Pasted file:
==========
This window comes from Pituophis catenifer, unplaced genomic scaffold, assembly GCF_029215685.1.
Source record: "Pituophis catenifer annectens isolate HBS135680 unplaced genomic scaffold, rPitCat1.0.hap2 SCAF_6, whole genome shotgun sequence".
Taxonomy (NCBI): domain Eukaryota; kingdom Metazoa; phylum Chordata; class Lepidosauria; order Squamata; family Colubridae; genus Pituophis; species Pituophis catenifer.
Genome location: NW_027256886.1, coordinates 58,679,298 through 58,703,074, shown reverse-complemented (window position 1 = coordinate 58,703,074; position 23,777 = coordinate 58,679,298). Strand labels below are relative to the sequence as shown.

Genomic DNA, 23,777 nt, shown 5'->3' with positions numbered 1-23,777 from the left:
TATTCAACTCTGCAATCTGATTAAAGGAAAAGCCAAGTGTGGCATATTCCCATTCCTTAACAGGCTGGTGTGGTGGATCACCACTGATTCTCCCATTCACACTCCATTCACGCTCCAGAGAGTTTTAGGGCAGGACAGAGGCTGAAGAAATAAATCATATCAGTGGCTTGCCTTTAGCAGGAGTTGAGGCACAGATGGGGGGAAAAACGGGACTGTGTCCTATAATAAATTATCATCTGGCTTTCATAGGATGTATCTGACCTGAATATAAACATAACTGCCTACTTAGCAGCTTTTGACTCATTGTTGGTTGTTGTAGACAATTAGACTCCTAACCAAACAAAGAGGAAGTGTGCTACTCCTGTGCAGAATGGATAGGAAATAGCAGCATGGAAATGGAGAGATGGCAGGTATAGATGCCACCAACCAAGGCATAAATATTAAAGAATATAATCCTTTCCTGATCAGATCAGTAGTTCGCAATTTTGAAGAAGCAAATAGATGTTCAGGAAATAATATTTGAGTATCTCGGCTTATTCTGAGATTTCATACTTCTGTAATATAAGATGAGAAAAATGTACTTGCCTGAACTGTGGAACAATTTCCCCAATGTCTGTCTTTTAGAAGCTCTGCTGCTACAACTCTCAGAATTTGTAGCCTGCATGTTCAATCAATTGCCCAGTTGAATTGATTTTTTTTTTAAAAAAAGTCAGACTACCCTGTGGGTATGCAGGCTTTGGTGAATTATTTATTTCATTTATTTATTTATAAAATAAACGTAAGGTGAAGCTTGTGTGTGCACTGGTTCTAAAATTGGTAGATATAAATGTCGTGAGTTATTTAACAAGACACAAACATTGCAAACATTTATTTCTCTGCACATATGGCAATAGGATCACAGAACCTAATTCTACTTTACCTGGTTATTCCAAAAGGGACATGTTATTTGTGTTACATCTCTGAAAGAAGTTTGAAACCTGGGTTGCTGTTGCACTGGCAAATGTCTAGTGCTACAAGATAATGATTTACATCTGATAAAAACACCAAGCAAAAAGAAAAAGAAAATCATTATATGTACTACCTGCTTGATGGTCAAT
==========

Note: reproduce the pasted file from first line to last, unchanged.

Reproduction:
This window comes from Pituophis catenifer, unplaced genomic scaffold, assembly GCF_029215685.1.
Source record: "Pituophis catenifer annectens isolate HBS135680 unplaced genomic scaffold, rPitCat1.0.hap2 SCAF_6, whole genome shotgun sequence".
Taxonomy (NCBI): domain Eukaryota; kingdom Metazoa; phylum Chordata; class Lepidosauria; order Squamata; family Colubridae; genus Pituophis; species Pituophis catenifer.
Genome location: NW_027256886.1, coordinates 58,679,298 through 58,703,074, shown reverse-complemented (window position 1 = coordinate 58,703,074; position 23,777 = coordinate 58,679,298). Strand labels below are relative to the sequence as shown.

Genomic DNA, 23,777 nt, shown 5'->3' with positions numbered 1-23,777 from the left:
TATTCAACTCTGCAATCTGATTAAAGGAAAAGCCAAGTGTGGCATATTCCCATTCCTTAACAGGCTGGTGTGGTGGATCACCACTGATTCTCCCATTCACACTCCATTCACGCTCCAGAGAGTTTTAGGGCAGGACAGAGGCTGAAGAAATAAATCATATCAGTGGCTTGCCTTTAGCAGGAGTTGAGGCACAGATGGGGGGAAAAACGGGACTGTGTCCTATAATAAATTATCATCTGGCTTTCATAGGATGTATCTGACCTGAATATAAACATAACTGCCTACTTAGCAGCTTTTGACTCATTGTTGGTTGTTGTAGACAATTAGACTCCTAACCAAACAAAGAGGAAGTGTGCTACTCCTGTGCAGAATGGATAGGAAATAGCAGCATGGAAATGGAGAGATGGCAGGTATAGATGCCACCAACCAAGGCATAAATATTAAAGAATATAATCCTTTCCTGATCAGATCAGTAGTTCGCAATTTTGAAGAAGCAAATAGATGTTCAGGAAATAATATTTGAGTATCTCGGCTTATTCTGAGATTTCATACTTCTGTAATATAAGATGAGAAAAATGTACTTGCCTGAACTGTGGAACAATTTCCCCAATGTCTGTCTTTTAGAAGCTCTGCTGCTACAACTCTCAGAATTTGTAGCCTGCATGTTCAATCAATTGCCCAGTTGAATTGATTTTTTTTTTAAAAAAAGTCAGACTACCCTGTGGGTATGCAGGCTTTGGTGAATTATTTATTTCATTTATTTATTTATAAAATAAACGTAAGGTGAAGCTTGTGTGTGCACTGGTTCTAAAATTGGTAGATATAAATGTCGTGAGTTATTTAACAAGACACAAACATTGCAAACATTTATTTCTCTGCACATATGGCAATAGGATCACAGAACCTAATTCTACTTTACCTGGTTATTCCAAAAGGGACATGTTATTTGTGTTACATCTCTGAAAGAAGTTTGAAACCTGGGTTGCTGTTGCACTGGCAAATGTCTAGTGCTACAAGATAATGATTTACATCTGATAAAAACACCAAGCAAAAAGAAAAAGAAAATCATTATATGTACTACCTGCTTGATGGTCAAT